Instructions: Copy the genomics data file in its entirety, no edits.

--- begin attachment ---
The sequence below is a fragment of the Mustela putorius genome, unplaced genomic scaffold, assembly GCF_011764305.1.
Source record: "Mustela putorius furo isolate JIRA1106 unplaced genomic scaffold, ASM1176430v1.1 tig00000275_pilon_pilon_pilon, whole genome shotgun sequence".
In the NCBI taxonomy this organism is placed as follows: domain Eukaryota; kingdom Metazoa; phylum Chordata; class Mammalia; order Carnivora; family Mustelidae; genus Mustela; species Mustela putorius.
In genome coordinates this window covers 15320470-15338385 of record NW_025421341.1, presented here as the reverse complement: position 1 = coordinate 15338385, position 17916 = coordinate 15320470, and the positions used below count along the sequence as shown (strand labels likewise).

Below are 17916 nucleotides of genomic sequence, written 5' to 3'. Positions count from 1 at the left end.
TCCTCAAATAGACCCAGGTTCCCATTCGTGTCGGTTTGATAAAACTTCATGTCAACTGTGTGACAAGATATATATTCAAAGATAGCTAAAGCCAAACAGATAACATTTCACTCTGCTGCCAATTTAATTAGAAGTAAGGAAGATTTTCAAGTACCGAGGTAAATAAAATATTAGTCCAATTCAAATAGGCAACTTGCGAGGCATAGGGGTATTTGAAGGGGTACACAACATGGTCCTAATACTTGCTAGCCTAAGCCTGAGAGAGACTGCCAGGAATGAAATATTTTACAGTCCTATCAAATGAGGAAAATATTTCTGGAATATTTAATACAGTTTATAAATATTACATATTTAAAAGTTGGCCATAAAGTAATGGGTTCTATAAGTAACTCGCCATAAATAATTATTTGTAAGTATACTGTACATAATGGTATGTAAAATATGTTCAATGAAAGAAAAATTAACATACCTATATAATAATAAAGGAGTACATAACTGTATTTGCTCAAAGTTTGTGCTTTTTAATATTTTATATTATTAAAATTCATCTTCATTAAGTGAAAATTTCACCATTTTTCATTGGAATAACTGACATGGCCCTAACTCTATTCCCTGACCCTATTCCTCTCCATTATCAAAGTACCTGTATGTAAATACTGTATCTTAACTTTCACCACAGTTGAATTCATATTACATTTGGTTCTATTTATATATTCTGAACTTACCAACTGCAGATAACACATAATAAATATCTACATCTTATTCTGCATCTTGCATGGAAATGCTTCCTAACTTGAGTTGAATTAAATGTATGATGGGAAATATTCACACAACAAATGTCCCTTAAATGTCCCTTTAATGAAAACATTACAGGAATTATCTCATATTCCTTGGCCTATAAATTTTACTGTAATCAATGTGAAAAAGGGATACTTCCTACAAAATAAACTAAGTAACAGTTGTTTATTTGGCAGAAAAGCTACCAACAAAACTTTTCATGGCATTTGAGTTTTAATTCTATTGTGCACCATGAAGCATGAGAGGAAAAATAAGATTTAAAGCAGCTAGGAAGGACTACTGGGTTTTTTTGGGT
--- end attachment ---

The sequence below is a fragment of the Mustela putorius genome, unplaced genomic scaffold, assembly GCF_011764305.1.
Source record: "Mustela putorius furo isolate JIRA1106 unplaced genomic scaffold, ASM1176430v1.1 tig00000275_pilon_pilon_pilon, whole genome shotgun sequence".
In the NCBI taxonomy this organism is placed as follows: domain Eukaryota; kingdom Metazoa; phylum Chordata; class Mammalia; order Carnivora; family Mustelidae; genus Mustela; species Mustela putorius.
In genome coordinates this window covers 15320470-15338385 of record NW_025421341.1, presented here as the reverse complement: position 1 = coordinate 15338385, position 17916 = coordinate 15320470, and the positions used below count along the sequence as shown (strand labels likewise).

Below are 17916 nucleotides of genomic sequence, written 5' to 3'. Positions count from 1 at the left end.
TCCTCAAATAGACCCAGGTTCCCATTCGTGTCGGTTTGATAAAACTTCATGTCAACTGTGTGACAAGATATATATTCAAAGATAGCTAAAGCCAAACAGATAACATTTCACTCTGCTGCCAATTTAATTAGAAGTAAGGAAGATTTTCAAGTACCGAGGTAAATAAAATATTAGTCCAATTCAAATAGGCAACTTGCGAGGCATAGGGGTATTTGAAGGGGTACACAACATGGTCCTAATACTTGCTAGCCTAAGCCTGAGAGAGACTGCCAGGAATGAAATATTTTACAGTCCTATCAAATGAGGAAAATATTTCTGGAATATTTAATACAGTTTATAAATATTACATATTTAAAAGTTGGCCATAAAGTAATGGGTTCTATAAGTAACTCGCCATAAATAATTATTTGTAAGTATACTGTACATAATGGTATGTAAAATATGTTCAATGAAAGAAAAATTAACATACCTATATAATAATAAAGGAGTACATAACTGTATTTGCTCAAAGTTTGTGCTTTTTAATATTTTATATTATTAAAATTCATCTTCATTAAGTGAAAATTTCACCATTTTTCATTGGAATAACTGACATGGCCCTAACTCTATTCCCTGACCCTATTCCTCTCCATTATCAAAGTACCTGTATGTAAATACTGTATCTTAACTTTCACCACAGTTGAATTCATATTACATTTGGTTCTATTTATATATTCTGAACTTACCAACTGCAGATAACACATAATAAATATCTACATCTTATTCTGCATCTTGCATGGAAATGCTTCCTAACTTGAGTTGAATTAAATGTATGATGGGAAATATTCACACAACAAATGTCCCTTAAATGTCCCTTTAATGAAAACATTACAGGAATTATCTCATATTCCTTGGCCTATAAATTTTACTGTAATCAATGTGAAAAAGGGATACTTCCTACAAAATAAACTAAGTAACAGTTGTTTATTTGGCAGAAAAGCTACCAACAAAACTTTTCATGGCATTTGAGTTTTAATTCTATTGTGCACCATGAAGCATGAGAGGAAAAATAAGATTTAAAGCAGCTAGGAAGGACTACTGGGTTTTTTTGGGT